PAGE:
A spiral development model for Bible translations

(This post is really of interest for fellow translation folk.) More on this later, but here’s an animated diagram coming out of this thinking about Bible translation processes and this post pondering lessons from software engineering that could apply to Bible translation.
Spiral-Smallest
The thinking is that for any passage or book of scripture being tested, there’s generally a lead translator for that section who gets going with the translation. But they need a team of peers (similarly trained) to help them check and improve their work, before possibly getting advice or coaching from an outside consultant. It’s good to gather feedback at an early stage from the community through some kind of limited testing, all of which may lead the translator to revise their work again, take it back to the team, then meet with an external consultant for a more thorough assessment of their translation (including back translation if the consultant needs it). Then the translation reviewers need to consider whether they consider the translation acceptable for publishing, before the lead translator has a final opportunity to edit, and cross-check with peers and then a consultant (possibly a different one) comes to give a final pre-publication check. At this point it may be that the cycle needs to be repeated, possibly with more information gathered from the community (re-checking key biblical terms, working out literacy or linguistic matters, or testing comprehension) and so it’s entirely possible the revise, team-check, consultant cycle may repeat, until finally the translation is issued for general release.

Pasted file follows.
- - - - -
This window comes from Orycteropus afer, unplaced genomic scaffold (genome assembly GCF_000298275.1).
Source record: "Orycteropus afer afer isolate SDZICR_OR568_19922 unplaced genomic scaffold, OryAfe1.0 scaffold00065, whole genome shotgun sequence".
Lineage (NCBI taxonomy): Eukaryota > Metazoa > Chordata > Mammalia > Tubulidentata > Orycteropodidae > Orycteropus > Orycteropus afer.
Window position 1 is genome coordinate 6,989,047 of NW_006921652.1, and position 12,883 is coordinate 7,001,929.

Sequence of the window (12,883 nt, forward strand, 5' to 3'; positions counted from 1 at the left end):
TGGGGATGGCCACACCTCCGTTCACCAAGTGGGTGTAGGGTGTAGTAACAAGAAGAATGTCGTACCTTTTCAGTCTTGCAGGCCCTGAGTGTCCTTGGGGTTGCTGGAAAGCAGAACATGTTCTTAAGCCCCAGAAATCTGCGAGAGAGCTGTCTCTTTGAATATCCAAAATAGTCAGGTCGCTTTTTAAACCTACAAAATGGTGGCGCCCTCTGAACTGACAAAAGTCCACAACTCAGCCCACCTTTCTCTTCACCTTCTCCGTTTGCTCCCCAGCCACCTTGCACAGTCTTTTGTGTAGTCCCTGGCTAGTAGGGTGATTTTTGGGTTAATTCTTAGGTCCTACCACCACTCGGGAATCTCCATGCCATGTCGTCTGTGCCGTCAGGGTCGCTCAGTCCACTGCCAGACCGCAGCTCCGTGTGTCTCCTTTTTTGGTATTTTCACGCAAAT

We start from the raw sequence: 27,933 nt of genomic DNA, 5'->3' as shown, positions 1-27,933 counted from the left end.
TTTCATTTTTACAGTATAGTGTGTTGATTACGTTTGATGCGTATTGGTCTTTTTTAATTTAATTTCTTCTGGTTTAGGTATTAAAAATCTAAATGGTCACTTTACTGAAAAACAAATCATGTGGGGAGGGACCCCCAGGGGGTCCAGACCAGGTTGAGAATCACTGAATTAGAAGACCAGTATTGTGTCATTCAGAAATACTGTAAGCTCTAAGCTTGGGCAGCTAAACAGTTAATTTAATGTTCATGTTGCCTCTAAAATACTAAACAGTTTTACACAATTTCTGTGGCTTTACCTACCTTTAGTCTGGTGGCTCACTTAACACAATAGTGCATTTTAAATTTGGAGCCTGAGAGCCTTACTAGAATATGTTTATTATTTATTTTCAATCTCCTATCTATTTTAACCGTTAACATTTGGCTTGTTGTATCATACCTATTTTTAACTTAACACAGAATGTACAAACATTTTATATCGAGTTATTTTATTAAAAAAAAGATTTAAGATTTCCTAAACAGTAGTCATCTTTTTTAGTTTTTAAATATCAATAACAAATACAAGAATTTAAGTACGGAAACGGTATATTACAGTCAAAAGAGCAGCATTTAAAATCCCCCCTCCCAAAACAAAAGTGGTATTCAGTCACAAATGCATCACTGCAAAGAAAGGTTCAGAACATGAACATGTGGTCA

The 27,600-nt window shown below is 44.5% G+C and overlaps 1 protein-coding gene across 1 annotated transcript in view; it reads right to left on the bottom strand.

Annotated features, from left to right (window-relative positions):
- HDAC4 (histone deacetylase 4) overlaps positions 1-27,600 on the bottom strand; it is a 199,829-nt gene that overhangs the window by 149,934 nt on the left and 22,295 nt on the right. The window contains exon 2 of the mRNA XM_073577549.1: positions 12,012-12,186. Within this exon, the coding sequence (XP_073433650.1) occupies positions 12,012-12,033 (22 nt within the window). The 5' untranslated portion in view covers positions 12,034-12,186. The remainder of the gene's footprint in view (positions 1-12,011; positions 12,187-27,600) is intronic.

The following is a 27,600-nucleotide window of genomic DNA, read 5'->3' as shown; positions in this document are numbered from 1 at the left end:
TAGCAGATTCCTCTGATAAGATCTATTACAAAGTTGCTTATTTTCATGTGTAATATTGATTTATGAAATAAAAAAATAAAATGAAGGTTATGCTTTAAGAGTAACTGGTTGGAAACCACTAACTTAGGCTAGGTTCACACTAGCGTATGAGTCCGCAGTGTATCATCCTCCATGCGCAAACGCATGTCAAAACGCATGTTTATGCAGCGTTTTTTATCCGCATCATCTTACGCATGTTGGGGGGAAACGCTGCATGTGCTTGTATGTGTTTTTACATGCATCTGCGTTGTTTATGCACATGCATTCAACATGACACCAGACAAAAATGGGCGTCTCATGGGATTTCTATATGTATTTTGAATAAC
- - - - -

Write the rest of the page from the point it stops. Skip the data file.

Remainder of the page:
One thought on “A spiral development model for Bible translations

  1. I really appreciate this David. The process is highly iterative. It’s not just one pass through and you’re done. Well, yes we hope that the next time around the spiral brings some new skills and knowledge, but it’s not always like that. What if it’s a whole new set of people? I hope this thinking gets incorporated into “standard” project plans. The software needs to allow us to go back as far as necessary on the next pass.

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